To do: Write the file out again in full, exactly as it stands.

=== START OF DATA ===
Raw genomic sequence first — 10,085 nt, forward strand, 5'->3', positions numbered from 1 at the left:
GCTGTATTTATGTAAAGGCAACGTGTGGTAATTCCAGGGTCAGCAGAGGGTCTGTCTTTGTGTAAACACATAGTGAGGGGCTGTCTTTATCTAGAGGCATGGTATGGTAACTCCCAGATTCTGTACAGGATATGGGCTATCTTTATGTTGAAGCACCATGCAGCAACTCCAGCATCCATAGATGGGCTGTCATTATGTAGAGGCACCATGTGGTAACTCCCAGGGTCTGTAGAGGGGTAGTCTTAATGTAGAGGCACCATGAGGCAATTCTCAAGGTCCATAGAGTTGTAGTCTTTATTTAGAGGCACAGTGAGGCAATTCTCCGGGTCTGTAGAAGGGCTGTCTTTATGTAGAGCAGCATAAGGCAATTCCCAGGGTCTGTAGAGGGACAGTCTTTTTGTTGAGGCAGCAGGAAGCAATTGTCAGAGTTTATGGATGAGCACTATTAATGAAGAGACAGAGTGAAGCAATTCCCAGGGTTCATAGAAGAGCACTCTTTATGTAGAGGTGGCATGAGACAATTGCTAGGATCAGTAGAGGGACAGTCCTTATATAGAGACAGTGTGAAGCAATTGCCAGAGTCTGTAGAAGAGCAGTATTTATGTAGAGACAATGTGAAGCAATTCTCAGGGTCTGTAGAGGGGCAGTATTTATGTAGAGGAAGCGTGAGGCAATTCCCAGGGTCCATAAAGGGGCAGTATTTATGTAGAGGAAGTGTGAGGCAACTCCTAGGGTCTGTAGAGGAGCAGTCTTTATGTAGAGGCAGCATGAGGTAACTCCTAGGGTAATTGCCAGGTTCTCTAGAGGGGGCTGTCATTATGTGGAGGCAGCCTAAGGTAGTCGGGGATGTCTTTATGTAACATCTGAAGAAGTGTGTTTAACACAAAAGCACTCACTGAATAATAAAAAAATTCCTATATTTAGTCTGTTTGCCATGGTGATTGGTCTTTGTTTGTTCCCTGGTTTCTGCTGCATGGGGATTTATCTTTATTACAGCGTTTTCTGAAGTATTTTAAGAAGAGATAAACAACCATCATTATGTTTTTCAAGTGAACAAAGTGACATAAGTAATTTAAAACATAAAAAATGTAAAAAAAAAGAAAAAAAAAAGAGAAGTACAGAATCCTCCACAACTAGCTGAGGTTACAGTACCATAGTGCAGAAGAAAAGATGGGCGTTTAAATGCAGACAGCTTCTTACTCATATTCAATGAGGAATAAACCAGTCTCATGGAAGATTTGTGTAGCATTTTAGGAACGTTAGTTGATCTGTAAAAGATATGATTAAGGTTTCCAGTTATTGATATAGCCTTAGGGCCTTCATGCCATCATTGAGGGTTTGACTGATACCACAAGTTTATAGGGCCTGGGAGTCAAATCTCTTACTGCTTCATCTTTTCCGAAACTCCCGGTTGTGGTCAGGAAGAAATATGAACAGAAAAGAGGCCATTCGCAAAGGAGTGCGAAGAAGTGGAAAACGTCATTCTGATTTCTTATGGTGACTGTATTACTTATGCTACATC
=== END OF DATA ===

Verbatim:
Raw genomic sequence first — 10,085 nt, forward strand, 5'->3', positions numbered from 1 at the left:
GCTGTATTTATGTAAAGGCAACGTGTGGTAATTCCAGGGTCAGCAGAGGGTCTGTCTTTGTGTAAACACATAGTGAGGGGCTGTCTTTATCTAGAGGCATGGTATGGTAACTCCCAGATTCTGTACAGGATATGGGCTATCTTTATGTTGAAGCACCATGCAGCAACTCCAGCATCCATAGATGGGCTGTCATTATGTAGAGGCACCATGTGGTAACTCCCAGGGTCTGTAGAGGGGTAGTCTTAATGTAGAGGCACCATGAGGCAATTCTCAAGGTCCATAGAGTTGTAGTCTTTATTTAGAGGCACAGTGAGGCAATTCTCCGGGTCTGTAGAAGGGCTGTCTTTATGTAGAGCAGCATAAGGCAATTCCCAGGGTCTGTAGAGGGACAGTCTTTTTGTTGAGGCAGCAGGAAGCAATTGTCAGAGTTTATGGATGAGCACTATTAATGAAGAGACAGAGTGAAGCAATTCCCAGGGTTCATAGAAGAGCACTCTTTATGTAGAGGTGGCATGAGACAATTGCTAGGATCAGTAGAGGGACAGTCCTTATATAGAGACAGTGTGAAGCAATTGCCAGAGTCTGTAGAAGAGCAGTATTTATGTAGAGACAATGTGAAGCAATTCTCAGGGTCTGTAGAGGGGCAGTATTTATGTAGAGGAAGCGTGAGGCAATTCCCAGGGTCCATAAAGGGGCAGTATTTATGTAGAGGAAGTGTGAGGCAACTCCTAGGGTCTGTAGAGGAGCAGTCTTTATGTAGAGGCAGCATGAGGTAACTCCTAGGGTAATTGCCAGGTTCTCTAGAGGGGGCTGTCATTATGTGGAGGCAGCCTAAGGTAGTCGGGGATGTCTTTATGTAACATCTGAAGAAGTGTGTTTAACACAAAAGCACTCACTGAATAATAAAAAAATTCCTATATTTAGTCTGTTTGCCATGGTGATTGGTCTTTGTTTGTTCCCTGGTTTCTGCTGCATGGGGATTTATCTTTATTACAGCGTTTTCTGAAGTATTTTAAGAAGAGATAAACAACCATCATTATGTTTTTCAAGTGAACAAAGTGACATAAGTAATTTAAAACATAAAAAATGTAAAAAAAAAGAAAAAAAAAAGAGAAGTACAGAATCCTCCACAACTAGCTGAGGTTACAGTACCATAGTGCAGAAGAAAAGATGGGCGTTTAAATGCAGACAGCTTCTTACTCATATTCAATGAGGAATAAACCAGTCTCATGGAAGATTTGTGTAGCATTTTAGGAACGTTAGTTGATCTGTAAAAGATATGATTAAGGTTTCCAGTTATTGATATAGCCTTAGGGCCTTCATGCCATCATTGAGGGTTTGACTGATACCACAAGTTTATAGGGCCTGGGAGTCAAATCTCTTACTGCTTCATCTTTTCCGAAACTCCCGGTTGTGGTCAGGAAGAAATATGAACAGAAAAGAGGCCATTCGCAAAGGAGTGCGAAGAAGTGGAAAACGTCATTCTGATTTCTTATGGTGACTGTATTACTTATGCTACATC